• 68% support the arrest and prosecution of anyone who insults Islam.
  • 61% want homosexuality punished.
  • only 7% think of themselves as British first (81% say ‘Muslim’ rather than ‘Briton’).
  • 31% identify more with Muslims in other countries than with non-Muslim Brits.
  • 11% find violence for political ends acceptable.
  • up to 52% believe a Muslim man is entitled to up to four wives.
  • 51% believe a woman cannot marry a non-Muslim. Only 51% believe a Muslim woman may marry without a guardian’s consent.
  • 1 in 10 support killing a family member over “dishonor”.
  • 1 in 5 young British Muslims agree that ‘honor’ violence is acceptable.
  • 28% want Britain to be an Islamic state.
  • 40% want sharia in the UK.
  • 40% of British Muslim students want sharia.

A 2014 article stated that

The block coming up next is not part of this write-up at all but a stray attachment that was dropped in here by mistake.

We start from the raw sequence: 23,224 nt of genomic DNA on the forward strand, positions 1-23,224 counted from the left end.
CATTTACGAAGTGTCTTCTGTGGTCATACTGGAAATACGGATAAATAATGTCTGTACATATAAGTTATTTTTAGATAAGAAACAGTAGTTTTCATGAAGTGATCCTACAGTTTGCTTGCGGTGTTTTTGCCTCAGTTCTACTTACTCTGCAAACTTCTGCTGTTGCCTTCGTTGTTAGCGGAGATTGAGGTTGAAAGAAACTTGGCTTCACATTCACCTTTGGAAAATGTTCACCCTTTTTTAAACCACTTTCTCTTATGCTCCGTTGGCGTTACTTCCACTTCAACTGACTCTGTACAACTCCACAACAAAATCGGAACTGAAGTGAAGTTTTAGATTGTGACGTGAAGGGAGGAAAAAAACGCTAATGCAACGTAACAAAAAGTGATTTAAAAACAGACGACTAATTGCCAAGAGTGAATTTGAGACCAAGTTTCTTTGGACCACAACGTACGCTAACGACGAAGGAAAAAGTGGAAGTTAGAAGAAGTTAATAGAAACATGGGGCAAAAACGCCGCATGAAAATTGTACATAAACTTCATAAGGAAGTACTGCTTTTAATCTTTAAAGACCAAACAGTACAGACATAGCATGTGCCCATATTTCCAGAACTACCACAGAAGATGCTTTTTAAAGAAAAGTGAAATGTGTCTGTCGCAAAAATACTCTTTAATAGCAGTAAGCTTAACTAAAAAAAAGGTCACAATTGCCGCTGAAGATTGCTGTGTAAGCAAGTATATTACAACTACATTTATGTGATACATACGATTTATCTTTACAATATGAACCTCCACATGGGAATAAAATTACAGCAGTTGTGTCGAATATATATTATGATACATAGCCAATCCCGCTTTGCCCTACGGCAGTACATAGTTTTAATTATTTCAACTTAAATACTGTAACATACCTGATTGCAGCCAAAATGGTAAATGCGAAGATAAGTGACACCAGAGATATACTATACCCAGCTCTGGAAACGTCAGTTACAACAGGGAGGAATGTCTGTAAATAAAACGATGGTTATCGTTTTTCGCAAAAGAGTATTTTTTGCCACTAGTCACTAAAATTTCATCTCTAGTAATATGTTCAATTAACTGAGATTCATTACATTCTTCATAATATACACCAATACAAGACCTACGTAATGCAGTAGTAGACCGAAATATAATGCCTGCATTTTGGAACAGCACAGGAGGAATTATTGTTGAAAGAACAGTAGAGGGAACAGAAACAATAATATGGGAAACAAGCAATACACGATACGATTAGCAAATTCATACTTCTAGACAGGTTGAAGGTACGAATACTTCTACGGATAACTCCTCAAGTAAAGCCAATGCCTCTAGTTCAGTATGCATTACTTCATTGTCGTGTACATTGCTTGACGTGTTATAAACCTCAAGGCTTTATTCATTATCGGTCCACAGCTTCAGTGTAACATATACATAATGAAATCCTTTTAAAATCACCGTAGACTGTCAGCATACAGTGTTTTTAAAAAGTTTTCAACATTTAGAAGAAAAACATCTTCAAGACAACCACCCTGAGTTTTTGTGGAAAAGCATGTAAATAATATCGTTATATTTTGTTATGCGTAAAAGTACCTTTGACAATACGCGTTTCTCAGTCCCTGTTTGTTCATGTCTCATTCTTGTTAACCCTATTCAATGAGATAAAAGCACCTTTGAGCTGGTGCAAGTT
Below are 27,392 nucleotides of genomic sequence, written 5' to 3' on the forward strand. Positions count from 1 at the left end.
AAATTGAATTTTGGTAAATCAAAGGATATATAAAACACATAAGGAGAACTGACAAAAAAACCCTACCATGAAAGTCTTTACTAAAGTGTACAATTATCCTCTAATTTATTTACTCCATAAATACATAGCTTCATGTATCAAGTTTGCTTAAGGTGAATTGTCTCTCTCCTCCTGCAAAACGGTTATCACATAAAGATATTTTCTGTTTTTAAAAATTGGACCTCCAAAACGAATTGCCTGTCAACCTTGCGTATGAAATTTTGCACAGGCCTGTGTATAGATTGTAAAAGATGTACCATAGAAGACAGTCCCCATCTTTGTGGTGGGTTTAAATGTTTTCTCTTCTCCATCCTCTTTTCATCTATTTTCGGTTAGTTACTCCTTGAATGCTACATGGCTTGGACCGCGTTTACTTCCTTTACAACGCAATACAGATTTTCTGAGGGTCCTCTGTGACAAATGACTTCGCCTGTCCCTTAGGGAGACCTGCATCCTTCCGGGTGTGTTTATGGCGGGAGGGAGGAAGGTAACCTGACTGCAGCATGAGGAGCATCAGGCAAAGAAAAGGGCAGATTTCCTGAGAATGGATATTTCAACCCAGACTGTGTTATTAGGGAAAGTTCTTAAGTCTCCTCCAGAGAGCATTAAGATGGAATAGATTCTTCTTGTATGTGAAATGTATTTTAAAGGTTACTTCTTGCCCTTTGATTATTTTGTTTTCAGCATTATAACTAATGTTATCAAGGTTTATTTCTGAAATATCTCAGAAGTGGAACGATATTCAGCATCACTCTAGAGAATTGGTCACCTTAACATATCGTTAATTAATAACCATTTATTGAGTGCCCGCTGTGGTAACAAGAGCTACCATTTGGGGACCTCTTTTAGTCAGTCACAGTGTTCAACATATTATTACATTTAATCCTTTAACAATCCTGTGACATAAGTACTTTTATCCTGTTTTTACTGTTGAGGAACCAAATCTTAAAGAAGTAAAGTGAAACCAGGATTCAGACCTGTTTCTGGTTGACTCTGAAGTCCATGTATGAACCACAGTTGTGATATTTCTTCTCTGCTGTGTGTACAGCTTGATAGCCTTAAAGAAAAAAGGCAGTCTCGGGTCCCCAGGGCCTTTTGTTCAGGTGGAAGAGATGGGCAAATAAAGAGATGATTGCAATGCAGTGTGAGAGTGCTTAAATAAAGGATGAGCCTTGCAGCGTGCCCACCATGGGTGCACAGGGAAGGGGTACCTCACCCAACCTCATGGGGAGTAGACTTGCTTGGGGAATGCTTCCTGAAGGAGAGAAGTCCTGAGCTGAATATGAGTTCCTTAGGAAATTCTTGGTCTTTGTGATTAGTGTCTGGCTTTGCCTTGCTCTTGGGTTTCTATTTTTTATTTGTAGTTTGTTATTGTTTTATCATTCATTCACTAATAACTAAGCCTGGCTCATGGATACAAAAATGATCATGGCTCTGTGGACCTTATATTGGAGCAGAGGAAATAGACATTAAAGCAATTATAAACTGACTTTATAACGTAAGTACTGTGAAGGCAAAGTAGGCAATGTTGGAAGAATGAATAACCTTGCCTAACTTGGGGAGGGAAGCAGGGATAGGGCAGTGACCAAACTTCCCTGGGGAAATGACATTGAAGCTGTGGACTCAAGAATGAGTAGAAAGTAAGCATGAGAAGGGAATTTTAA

In 2013, the Pew Research Center held face-to-face interviews with 9,000 Muslims in 11 countries in the Middle East and South Asia. A median 16 percent of those interviewed said suicide bombings or other violence against civilians are “sometimes” or “often” justified “to defend Islam from its enemies.” In Egypt, for example, 25 percent said suicide bombings and similar attacks in defense of Islam are at least sometimes justified. […] Pew also asked Muslims what they thought of al Qaeda. A median of 13 percent had at least somewhat favorable views of the terrorist organization. […] Many Muslim immigrants and their descendents living in the United States are probably unwilling to admit to a pollster that they have extreme views, but some are openly fanatic. In 2011, a Pew survey found that 1 percent of Muslims in America think suicide bombings and other violence against civilians is “often” justified, 7 percent say it is “sometimes” justified, and 5 percent say it is justified, but only “rarely.” Five percent of US Muslims also view al Qaeda at least somewhat favorably. In addition, 6 percent say there is a great deal of support for extremism among Muslims in America and 15 percent say there is a fair amount of support. […] Liberals typically excuse bad behavior by blaming it on poverty and a lack of education. A recent survey of British Muslims, however, found that “people in education and high earners were more likely to support radical acts.” Also, Muslims who were born in Britain were more likely to sympathize with terrorist acts than Muslims who had immigrated.[12]